The View From THE Gazebo

“Blaine, are you okay with holding Peace Time in the gazebo?” The Bedford camp director’s question caught me off guard. Of course my “Peace Time” would be held in the gazebo, right? I answered in the affirmative because the campers had just finished lunch and were clamoring for naptime, even though day 1 had just really gotten under way. Little did I know into what I had gotten myself.
Group 5, which I helped to lead, met inside a gazebo-type structure by the recreation field, located a little ways off from the rest of camp. I assumed that this was also the gazebo where my group was to meet. I arrived—stacking cups in hand—to begin my workshop, but no camper was around. “Well, okay,” I thought to myself, “I had better wait a few minutes to see if someone does arrive.” Three minutes later, no campers had arrived, and then I remembered that another gazebo-type structure waited in between the dining hall and the craft building. So I trudged uphill to that structure expecting to see it filled with campers eager to learn about biblical justice. What I did see was another structure filled with the Holy Spirit and not much else, AKA no campers.
Not knowing what to do, I trudged into the craft building with my metaphorical tail dragging on the ground behind me. Both of the places I could have gone were empty—I felt embarrassed that I had not been at what I knew was the correct location. I related my tale to the counselors in the craft building, and they told me what “the gazebo” means: The gazebo-type structure by the pool! My hat hit the ground with frustration as I ran out to the gazebo, only to find it empty. Not knowing what to do, I returned to the craft building to sit sullenly with the counselor group, considering how I was to rebound from this debacle. Peace Time was cancelled for the day not necessarily because of a lack of interest, but because of a mess-up on the part of the Peace Intern.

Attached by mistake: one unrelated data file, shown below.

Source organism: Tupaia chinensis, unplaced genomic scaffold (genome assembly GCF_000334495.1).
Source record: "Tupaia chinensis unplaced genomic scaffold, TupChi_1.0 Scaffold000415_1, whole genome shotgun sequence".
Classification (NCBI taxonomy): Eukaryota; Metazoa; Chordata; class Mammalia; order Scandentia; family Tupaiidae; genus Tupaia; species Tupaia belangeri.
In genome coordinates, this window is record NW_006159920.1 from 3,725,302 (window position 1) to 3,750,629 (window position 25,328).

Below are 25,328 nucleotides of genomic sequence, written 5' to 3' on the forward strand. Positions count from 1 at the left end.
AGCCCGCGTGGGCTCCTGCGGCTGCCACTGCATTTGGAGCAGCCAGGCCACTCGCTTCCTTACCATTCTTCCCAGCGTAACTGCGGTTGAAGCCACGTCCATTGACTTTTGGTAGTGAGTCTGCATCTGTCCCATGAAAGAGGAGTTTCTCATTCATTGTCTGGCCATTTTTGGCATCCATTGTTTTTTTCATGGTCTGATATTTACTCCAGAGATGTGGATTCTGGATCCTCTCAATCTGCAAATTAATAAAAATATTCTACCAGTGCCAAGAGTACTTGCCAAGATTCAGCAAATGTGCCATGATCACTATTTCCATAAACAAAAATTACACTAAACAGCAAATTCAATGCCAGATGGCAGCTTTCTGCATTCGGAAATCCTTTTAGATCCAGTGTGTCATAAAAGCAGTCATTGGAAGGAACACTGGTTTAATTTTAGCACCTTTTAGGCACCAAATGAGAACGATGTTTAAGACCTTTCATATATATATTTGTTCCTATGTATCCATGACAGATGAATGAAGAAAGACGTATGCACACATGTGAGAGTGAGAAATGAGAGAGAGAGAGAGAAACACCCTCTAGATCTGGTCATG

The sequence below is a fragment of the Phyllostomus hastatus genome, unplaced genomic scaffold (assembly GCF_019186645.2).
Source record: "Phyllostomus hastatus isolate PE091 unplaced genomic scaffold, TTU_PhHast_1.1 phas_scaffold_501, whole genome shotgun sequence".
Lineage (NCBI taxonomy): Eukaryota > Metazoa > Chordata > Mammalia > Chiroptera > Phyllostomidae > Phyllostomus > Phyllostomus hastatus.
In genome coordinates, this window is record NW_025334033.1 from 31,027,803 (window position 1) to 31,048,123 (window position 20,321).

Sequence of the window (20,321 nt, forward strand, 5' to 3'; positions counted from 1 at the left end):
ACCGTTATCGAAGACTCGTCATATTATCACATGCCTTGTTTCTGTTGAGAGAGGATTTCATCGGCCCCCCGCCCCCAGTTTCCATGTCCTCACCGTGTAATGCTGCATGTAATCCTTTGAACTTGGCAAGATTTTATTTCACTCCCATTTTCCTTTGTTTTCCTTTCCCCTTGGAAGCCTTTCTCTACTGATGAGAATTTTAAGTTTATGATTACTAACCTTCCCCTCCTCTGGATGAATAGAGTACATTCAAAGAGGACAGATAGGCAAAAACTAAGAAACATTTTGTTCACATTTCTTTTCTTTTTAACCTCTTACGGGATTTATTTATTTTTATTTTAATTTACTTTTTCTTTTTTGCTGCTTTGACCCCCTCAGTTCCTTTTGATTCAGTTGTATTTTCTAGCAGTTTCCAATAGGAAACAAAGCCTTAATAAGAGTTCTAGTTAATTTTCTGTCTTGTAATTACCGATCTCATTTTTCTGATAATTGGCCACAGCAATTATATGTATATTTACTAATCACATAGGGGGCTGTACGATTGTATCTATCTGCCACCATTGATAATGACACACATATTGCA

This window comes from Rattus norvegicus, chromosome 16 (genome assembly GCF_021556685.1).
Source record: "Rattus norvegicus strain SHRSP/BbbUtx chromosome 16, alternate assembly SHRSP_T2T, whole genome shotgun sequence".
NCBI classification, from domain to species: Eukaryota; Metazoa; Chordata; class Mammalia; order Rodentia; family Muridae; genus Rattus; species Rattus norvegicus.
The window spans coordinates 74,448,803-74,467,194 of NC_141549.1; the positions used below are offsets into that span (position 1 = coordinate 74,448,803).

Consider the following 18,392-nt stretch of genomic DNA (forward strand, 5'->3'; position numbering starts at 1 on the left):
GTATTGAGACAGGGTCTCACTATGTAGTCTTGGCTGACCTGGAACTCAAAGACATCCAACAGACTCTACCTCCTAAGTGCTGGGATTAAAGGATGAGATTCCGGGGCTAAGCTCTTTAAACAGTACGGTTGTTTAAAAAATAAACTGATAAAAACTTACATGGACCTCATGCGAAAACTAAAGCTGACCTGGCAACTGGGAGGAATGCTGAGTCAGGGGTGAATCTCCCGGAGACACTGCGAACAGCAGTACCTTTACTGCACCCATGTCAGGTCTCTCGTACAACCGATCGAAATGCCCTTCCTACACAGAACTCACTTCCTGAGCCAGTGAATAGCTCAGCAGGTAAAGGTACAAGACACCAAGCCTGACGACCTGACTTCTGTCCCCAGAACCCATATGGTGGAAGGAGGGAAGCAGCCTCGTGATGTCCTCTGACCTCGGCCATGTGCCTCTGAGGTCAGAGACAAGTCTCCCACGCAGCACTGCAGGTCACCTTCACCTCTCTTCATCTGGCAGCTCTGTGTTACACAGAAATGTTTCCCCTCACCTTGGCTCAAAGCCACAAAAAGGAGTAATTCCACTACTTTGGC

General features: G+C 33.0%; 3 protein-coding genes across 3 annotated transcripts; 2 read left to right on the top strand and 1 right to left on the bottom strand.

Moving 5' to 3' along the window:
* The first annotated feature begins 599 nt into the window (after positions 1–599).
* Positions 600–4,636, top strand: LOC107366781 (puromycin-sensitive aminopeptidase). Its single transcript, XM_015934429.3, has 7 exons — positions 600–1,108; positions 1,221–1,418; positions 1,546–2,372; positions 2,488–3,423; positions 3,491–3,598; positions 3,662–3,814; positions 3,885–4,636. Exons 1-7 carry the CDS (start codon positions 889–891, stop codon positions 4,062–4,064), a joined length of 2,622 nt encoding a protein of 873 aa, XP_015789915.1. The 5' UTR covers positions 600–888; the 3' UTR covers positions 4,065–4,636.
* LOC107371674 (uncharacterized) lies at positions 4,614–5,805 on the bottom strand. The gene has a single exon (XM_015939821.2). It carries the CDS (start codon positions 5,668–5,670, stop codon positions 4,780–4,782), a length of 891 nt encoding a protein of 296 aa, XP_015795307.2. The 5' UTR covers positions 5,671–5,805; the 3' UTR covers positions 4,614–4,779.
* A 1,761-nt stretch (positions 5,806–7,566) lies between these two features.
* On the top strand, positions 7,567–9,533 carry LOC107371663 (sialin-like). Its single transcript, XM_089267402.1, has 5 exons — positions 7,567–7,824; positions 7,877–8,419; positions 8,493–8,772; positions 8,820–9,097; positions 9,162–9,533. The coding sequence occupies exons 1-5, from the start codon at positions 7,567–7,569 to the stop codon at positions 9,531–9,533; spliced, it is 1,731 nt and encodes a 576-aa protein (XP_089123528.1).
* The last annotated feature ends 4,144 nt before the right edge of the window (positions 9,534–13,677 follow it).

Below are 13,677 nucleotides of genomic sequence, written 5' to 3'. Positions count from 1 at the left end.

After about five minutes of moping, a camper came up to me and asked if Peace Time was actually happening for the day. I responded that of course it was and have a seat. I apologized for not knowing where exactly my workshop was to be held originally, and the camper listened and participated, as did the counselors, as I tried to explain what “biblical justice” is—the harmony that exists between our relationships with one another and our relationship with God.
This camper sought me out in order to hear what I had to say about social justice. As a follower of Christ and a Christian, I feel the same need to seek out justice; I feel called to create and promote harmonious relationships. If the first place we seek to hear and learn about how we can work for justice in our world is empty, then we all need to actively seek. The Bible tells us “Seek and ye shall find.” If we seek to find and create the harmonies between God and us, then find them we will.
Peace for the journey,
Blaine

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